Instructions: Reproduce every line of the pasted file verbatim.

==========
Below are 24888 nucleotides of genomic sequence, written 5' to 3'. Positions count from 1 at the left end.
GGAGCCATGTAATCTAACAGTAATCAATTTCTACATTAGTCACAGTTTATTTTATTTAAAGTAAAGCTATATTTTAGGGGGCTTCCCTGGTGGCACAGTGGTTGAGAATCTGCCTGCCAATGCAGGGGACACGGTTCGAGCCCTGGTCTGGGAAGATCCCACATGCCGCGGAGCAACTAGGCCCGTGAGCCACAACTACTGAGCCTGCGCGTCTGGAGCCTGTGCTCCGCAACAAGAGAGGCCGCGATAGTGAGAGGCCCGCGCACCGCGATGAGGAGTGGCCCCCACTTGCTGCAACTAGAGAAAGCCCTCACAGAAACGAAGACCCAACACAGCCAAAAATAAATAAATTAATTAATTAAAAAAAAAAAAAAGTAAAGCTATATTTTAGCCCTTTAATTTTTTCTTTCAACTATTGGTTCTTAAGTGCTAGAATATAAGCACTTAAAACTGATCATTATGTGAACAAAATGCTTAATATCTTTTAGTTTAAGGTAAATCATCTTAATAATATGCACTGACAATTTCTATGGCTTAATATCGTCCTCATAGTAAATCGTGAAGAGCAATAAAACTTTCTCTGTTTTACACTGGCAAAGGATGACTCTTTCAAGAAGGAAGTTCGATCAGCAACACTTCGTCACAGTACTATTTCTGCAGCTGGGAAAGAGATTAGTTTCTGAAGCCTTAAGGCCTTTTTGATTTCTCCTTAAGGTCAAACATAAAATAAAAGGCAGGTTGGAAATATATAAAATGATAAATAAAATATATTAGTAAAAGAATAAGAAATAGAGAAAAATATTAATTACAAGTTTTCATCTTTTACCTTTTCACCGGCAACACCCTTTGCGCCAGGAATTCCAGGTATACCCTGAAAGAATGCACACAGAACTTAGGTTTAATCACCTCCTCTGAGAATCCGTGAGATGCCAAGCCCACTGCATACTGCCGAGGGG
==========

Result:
Below are 24888 nucleotides of genomic sequence, written 5' to 3'. Positions count from 1 at the left end.
GGAGCCATGTAATCTAACAGTAATCAATTTCTACATTAGTCACAGTTTATTTTATTTAAAGTAAAGCTATATTTTAGGGGGCTTCCCTGGTGGCACAGTGGTTGAGAATCTGCCTGCCAATGCAGGGGACACGGTTCGAGCCCTGGTCTGGGAAGATCCCACATGCCGCGGAGCAACTAGGCCCGTGAGCCACAACTACTGAGCCTGCGCGTCTGGAGCCTGTGCTCCGCAACAAGAGAGGCCGCGATAGTGAGAGGCCCGCGCACCGCGATGAGGAGTGGCCCCCACTTGCTGCAACTAGAGAAAGCCCTCACAGAAACGAAGACCCAACACAGCCAAAAATAAATAAATTAATTAATTAAAAAAAAAAAAAAGTAAAGCTATATTTTAGCCCTTTAATTTTTTCTTTCAACTATTGGTTCTTAAGTGCTAGAATATAAGCACTTAAAACTGATCATTATGTGAACAAAATGCTTAATATCTTTTAGTTTAAGGTAAATCATCTTAATAATATGCACTGACAATTTCTATGGCTTAATATCGTCCTCATAGTAAATCGTGAAGAGCAATAAAACTTTCTCTGTTTTACACTGGCAAAGGATGACTCTTTCAAGAAGGAAGTTCGATCAGCAACACTTCGTCACAGTACTATTTCTGCAGCTGGGAAAGAGATTAGTTTCTGAAGCCTTAAGGCCTTTTTGATTTCTCCTTAAGGTCAAACATAAAATAAAAGGCAGGTTGGAAATATATAAAATGATAAATAAAATATATTAGTAAAAGAATAAGAAATAGAGAAAAATATTAATTACAAGTTTTCATCTTTTACCTTTTCACCGGCAACACCCTTTGCGCCAGGAATTCCAGGTATACCCTGAAAGAATGCACACAGAACTTAGGTTTAATCACCTCCTCTGAGAATCCGTGAGATGCCAAGCCCACTGCATACTGCCGAGGGG